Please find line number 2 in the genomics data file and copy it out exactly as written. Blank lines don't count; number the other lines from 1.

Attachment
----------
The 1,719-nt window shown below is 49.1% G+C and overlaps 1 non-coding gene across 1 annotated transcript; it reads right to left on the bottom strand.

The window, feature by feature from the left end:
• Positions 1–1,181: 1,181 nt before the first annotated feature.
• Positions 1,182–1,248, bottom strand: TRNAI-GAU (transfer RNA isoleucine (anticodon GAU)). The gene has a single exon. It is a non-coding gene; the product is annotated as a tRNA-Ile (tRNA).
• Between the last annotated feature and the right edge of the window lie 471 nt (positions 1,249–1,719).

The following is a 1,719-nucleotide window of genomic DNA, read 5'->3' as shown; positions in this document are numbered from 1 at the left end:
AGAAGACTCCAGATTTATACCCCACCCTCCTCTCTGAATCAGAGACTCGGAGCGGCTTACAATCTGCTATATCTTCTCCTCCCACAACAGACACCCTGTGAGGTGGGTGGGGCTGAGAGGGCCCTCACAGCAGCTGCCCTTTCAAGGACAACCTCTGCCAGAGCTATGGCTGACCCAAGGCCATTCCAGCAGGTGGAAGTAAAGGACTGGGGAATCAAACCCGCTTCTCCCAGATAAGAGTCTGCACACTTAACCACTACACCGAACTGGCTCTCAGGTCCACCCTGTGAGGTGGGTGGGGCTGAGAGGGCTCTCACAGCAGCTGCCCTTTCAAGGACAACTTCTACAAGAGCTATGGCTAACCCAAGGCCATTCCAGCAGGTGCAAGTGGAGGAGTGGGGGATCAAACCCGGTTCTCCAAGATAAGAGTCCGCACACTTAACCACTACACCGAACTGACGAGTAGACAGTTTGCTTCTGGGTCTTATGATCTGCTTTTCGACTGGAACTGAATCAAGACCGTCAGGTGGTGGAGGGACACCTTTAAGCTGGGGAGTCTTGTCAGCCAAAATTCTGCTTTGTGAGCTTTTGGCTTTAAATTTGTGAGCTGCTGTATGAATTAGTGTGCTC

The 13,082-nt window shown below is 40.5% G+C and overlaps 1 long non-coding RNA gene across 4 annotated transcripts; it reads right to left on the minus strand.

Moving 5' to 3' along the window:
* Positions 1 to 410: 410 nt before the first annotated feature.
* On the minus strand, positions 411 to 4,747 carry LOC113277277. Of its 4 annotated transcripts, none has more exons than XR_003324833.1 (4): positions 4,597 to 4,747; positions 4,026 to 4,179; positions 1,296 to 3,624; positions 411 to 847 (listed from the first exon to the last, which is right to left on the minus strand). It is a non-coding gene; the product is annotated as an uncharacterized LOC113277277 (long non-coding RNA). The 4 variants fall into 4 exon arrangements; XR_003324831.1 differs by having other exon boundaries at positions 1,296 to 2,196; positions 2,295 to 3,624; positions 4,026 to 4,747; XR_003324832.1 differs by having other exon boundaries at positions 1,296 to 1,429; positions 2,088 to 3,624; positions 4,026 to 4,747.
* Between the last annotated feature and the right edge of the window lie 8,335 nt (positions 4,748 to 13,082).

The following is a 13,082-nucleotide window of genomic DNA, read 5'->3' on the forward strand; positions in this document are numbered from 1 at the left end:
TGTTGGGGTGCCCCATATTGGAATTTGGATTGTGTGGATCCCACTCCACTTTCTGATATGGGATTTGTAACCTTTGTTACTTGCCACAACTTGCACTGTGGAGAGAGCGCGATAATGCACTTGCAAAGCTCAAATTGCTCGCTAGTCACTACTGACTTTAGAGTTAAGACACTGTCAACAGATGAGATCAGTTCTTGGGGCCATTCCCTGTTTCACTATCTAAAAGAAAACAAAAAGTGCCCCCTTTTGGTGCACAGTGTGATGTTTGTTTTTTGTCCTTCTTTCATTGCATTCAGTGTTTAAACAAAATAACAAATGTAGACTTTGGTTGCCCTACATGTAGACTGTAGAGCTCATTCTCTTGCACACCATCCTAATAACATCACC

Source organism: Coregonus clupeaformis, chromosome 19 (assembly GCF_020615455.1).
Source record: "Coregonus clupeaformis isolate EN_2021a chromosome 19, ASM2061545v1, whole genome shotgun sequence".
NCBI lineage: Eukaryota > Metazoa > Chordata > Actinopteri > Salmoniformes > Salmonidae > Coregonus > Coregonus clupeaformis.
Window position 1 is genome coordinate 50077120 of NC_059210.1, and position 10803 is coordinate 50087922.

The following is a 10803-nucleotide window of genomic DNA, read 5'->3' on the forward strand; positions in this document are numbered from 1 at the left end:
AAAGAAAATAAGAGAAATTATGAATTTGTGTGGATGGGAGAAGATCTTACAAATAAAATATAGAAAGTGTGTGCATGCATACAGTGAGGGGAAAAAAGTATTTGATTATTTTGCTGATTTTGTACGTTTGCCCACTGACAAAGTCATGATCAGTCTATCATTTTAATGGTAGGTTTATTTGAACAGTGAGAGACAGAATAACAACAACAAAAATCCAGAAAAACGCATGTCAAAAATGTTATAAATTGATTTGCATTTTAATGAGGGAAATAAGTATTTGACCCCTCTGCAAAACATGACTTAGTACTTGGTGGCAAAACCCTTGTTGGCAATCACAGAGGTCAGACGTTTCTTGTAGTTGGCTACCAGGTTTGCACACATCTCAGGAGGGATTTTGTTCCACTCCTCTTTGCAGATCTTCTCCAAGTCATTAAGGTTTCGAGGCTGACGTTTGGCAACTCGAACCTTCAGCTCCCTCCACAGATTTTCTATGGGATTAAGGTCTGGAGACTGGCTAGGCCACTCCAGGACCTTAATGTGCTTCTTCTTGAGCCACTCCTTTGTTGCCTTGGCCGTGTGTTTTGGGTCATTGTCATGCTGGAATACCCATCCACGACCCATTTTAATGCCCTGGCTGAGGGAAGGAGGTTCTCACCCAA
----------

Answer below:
The window, feature by feature from the left end: